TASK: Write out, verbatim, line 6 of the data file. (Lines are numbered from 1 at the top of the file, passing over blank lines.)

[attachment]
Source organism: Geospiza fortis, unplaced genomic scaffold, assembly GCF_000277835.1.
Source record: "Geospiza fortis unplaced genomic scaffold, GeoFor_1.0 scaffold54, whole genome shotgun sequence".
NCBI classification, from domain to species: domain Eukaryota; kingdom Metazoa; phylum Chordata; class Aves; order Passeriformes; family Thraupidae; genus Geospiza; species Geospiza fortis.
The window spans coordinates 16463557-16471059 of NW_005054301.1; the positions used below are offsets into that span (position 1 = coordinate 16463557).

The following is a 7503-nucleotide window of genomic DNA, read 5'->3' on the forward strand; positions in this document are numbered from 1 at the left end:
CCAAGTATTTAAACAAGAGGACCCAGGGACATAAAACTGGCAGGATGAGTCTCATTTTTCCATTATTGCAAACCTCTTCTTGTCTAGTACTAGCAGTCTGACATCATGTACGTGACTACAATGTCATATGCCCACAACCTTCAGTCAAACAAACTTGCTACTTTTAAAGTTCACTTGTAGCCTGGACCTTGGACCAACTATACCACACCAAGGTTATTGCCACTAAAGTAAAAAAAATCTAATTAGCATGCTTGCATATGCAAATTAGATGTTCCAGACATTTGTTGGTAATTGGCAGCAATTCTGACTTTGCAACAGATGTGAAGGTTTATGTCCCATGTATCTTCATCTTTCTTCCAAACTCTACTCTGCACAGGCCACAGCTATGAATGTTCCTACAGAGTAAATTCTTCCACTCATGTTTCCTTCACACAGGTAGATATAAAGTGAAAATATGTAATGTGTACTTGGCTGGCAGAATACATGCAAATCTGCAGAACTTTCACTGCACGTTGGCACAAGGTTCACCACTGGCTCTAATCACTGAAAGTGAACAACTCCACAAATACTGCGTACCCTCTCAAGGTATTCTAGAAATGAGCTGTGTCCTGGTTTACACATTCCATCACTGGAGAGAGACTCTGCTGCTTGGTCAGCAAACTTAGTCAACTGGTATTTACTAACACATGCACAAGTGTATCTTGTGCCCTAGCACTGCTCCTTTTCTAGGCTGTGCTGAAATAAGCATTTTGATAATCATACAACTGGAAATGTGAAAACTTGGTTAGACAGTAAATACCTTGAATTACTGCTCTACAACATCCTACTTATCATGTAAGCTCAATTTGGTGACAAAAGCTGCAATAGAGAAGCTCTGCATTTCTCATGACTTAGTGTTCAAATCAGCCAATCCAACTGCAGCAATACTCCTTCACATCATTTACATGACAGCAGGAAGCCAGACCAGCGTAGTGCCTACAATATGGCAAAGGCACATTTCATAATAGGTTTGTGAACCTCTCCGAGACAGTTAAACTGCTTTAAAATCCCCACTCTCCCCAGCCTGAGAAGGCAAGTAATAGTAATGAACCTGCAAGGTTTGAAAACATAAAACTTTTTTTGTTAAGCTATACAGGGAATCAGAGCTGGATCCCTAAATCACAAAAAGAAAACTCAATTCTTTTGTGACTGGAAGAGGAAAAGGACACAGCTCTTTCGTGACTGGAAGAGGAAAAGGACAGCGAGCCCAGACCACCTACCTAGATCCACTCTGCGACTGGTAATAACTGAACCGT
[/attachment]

CCAAGTATTTAAACAAGAGGACCCAGGGACATAAAACTGGCAGGATGAGTCTCATTTTTCCATTATTGCAAACCTCTTCTTGTCTAGTACTAGCAGTCTGACATCATGTACGTGACTACAATGTCATATGCCCACAACCTTCAGTCAAACAAACTTGCTACTTTTAAAGTTCACTTGTAGCCTGGACCTTGGACCAACTATACCACACCAAGGTTATTGCCACTAAAGTAAAAAAAATCTAATTAGCATGCTTGCATATGCAAATTAGATGTTCCAGACATTTGTTGGTAATTGGCAGCAATTCTGACTTTGCAACAGATGTGAAGGTTTATGTCCCATGTATCTTCATCTTTCTTCCAAACTCTACTCTGCACAGGCCACAGCTATGAATGTTCCTACAGAGTAAATTCTTCCACTCATGTTTCCTTCACACAGGTAGATATAAAGTGAAAATATGTAATGTGTACTTGGCTGGCAGAATACATGCAAATCTGCAGAACTTTCACTGCACGTTGGCACAAGGTTCACCACTGGCTCTAATCACTGAAAGTGAACAACTCCACAAATACTGCGTACCCTCTCAAGGTATTCTAGAAATGAGCTGTGTCCTGGTTTACACATTCCATCACTGGAGAGAGACTCTGCTGCTTGGTCAGCAAACTTAGTCAACTGGTATTTACTAACACATGCACAAGTGTATCTTGTGCCCTAGCACTGCTCCTTTTCTAGGCTGTGCTGAAATAAGCATTTTGATAATCATACAACTGGAAATGTGAAAACTTGGTTAGACAGTAAATACCTTGAATTACTGCTCTACAACATCCTACTTATCATGTAAGCTCAATTTGGTGACAAAAGCTGCAATAGAGAAGCTCTGCATTTCTCATGACTTAGTGTTCAAATCAGCCAATCCAACTGCAGCAATACTCCTTCACATCATTTACATGACAGCAGGAAGCCAGACCAGCGTAGTGCCTACAATATGGCAAAGGCACATTTCATAATAGGTTTGTGAACCTCTCCGAGACAGTTAAACTGCTTTAAAATCCCCACTCTCCCCAGCCTGAGAAGGCAAGTAATAGTAATGAACCTGCAAGGTTTGAAAACATAAAACTTTTTTTGTTAAGCTATACAGGGAATCAGAGCTGGATCCCTAAATCACAAAAAGAAAACTCAATTCTTTTGTGACTGGAAGAGGAAAAGGACACAGCTCTTTCGTGACTGGAAGAGGAAAAGGACAGCGAGCCCAGACCACCTACCTAGATCCACTCTGCGACTGGTAATAACTGAACCGT